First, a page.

View Full Version : Chemistry is the key for USA in Beijing

07-02-2008, 04:00 PM
Source: Yahoo! Eurosport (UK) (http://eurosport.yahoo.com/01072008/58/beijing-2008-chemistry-key-usa.html)

Many members of the 12-man team have adopted the slogan "Redeem Team" in reference the famed "Dream Team" at the 1992 Olympics when NBA players first competed at the Games.

"Redeem Team. I love it," Dwyane Wade said after the players modelled their Nike Olympic uniforms.

"Redemption. There will never be another Dream Team, but we'll write our own history."

The 12-man U.S. squad, made up of leading NBA players, was selected from a group who made a three-year commitment to participate in the national team.

"I think we're an easy-going group," NBA MVP Kobe Bryant said.

"We all get along extremely well. We have great chemistry and a great deal of athleticism on the court.

"The old formula of just throwing a team together over a summer and just going out there playing and winning is not reasonable."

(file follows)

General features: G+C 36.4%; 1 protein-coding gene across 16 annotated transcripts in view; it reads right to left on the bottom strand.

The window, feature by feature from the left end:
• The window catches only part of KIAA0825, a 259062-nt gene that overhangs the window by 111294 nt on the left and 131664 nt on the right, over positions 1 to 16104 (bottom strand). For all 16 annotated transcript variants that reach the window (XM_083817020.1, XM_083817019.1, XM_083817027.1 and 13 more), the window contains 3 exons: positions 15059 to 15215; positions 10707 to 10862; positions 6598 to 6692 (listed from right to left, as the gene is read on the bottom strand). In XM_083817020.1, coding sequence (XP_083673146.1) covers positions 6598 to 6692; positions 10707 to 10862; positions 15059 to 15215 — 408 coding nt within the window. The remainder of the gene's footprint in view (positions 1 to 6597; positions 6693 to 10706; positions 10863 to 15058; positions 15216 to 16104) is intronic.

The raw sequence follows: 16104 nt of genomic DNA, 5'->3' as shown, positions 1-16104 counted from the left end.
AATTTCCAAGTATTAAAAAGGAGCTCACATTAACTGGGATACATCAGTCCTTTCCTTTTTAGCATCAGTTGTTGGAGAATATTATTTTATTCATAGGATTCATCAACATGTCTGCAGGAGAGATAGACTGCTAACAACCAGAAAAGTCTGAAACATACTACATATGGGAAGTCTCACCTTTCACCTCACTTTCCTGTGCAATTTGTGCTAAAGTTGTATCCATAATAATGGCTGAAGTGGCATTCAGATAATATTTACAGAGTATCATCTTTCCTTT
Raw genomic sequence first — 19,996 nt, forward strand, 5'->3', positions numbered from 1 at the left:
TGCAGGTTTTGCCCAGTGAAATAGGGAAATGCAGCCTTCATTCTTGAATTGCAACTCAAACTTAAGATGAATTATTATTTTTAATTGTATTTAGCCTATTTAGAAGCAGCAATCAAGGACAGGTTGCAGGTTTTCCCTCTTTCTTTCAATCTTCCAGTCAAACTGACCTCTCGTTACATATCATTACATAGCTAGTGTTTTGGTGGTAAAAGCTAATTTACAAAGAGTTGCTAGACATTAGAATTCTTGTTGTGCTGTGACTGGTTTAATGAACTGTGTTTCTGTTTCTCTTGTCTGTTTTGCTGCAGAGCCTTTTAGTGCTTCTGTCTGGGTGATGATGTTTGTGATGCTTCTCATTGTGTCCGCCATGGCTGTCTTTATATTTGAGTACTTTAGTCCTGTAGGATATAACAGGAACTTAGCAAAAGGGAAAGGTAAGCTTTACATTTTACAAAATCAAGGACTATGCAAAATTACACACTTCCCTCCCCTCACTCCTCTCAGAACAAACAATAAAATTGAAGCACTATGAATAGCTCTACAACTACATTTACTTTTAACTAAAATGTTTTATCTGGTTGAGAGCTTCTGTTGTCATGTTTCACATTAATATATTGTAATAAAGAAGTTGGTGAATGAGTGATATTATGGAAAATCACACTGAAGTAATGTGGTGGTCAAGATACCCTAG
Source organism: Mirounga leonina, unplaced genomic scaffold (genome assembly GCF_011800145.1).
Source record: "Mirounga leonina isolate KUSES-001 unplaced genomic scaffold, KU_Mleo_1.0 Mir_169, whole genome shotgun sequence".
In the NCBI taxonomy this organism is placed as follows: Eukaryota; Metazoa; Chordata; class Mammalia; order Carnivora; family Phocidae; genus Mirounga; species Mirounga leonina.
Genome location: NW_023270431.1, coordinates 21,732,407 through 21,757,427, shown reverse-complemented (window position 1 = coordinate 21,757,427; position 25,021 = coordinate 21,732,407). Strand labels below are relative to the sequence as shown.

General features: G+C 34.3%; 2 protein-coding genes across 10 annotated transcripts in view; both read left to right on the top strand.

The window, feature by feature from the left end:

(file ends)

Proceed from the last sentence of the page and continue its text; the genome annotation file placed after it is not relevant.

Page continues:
Returning from the 2004 Olympic team that lost to Puerto Rico, Lithuania and eventual gold medallists Argentina before taking bronze, are LeBron James, Carmelo Anthony, Carlos Boozer and Wade.

"We all have something to prove," Wade said.

"We're not the champions, in 2004 or 2006," added the Miami Heat guard, referring to the 2006 world championship where the U.S. team lost to Greece in the semi-finals and claimed bronze behind gold medal winners Spain.

Wade said the team's preparation would make a difference.

"There's no comparison between us and the 2004 team. It's a team, 2004 wasn't a team, it was thrown together because a lot of guys pulled out and they had to throw guys on the team. It just couldn't come together as a team."

James said adding point guard Jason Kidd, who won gold with the 2000 U.S. Olympic team in Sydney, was a big help.

"Jason Kidd, he's one of the most professional guys we've ever had in our league," the powerful Cavaliers forward said.

"So he automatically changes the chemistry of the team."

Head coach Mike Krzyzewski, who has steered Duke University to three national college championships, said Olympic gold was the highest achievement in the game.

"Winning a gold medal would be the ultimate," he said.

"This is for your country in a world competition. It's the top level.

"There's no question it would be the biggest achievement for any of us involved in this, player or coach, to be an Olympic champion."